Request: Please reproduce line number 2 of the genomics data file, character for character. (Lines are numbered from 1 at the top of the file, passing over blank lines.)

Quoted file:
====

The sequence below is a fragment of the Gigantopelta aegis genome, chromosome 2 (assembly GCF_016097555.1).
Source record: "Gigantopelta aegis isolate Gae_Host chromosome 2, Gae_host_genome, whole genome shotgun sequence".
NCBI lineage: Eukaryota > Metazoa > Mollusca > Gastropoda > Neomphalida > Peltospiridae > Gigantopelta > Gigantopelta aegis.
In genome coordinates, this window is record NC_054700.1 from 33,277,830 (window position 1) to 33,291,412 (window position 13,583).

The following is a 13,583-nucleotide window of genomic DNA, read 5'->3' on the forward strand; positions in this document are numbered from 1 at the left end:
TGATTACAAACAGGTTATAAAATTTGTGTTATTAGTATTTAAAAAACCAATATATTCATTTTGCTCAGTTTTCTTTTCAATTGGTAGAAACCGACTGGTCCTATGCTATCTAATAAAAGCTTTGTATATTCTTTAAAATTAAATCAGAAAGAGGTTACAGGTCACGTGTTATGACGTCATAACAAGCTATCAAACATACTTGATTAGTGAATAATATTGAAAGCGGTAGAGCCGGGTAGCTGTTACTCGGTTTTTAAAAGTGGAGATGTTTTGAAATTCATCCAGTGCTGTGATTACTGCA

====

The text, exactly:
Source record: "Gigantopelta aegis isolate Gae_Host chromosome 2, Gae_host_genome, whole genome shotgun sequence".